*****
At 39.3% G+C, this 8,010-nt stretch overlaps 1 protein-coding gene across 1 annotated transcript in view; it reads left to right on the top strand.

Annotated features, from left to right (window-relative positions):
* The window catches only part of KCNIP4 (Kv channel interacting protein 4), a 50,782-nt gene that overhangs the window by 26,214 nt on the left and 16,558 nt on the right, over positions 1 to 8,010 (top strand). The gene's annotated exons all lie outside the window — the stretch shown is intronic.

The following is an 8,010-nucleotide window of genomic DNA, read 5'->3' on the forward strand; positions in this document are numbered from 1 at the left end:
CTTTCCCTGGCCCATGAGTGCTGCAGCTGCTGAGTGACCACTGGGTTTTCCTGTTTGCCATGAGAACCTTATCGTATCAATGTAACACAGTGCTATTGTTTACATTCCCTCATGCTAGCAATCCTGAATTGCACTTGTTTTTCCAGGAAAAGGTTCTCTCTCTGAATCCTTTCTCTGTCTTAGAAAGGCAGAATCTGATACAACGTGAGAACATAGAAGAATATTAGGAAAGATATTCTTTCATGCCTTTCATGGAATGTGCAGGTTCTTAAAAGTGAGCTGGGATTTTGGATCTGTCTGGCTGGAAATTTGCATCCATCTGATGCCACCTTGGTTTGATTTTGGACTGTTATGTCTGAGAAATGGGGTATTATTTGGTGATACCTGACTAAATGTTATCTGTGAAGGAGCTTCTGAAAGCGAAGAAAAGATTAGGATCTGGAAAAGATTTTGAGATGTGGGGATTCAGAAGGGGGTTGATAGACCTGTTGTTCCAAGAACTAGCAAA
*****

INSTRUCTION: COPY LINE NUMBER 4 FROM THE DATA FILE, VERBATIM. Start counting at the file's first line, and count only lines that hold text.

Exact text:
The following is an 8,010-nucleotide window of genomic DNA, read 5'->3' on the forward strand; positions in this document are numbered from 1 at the left end: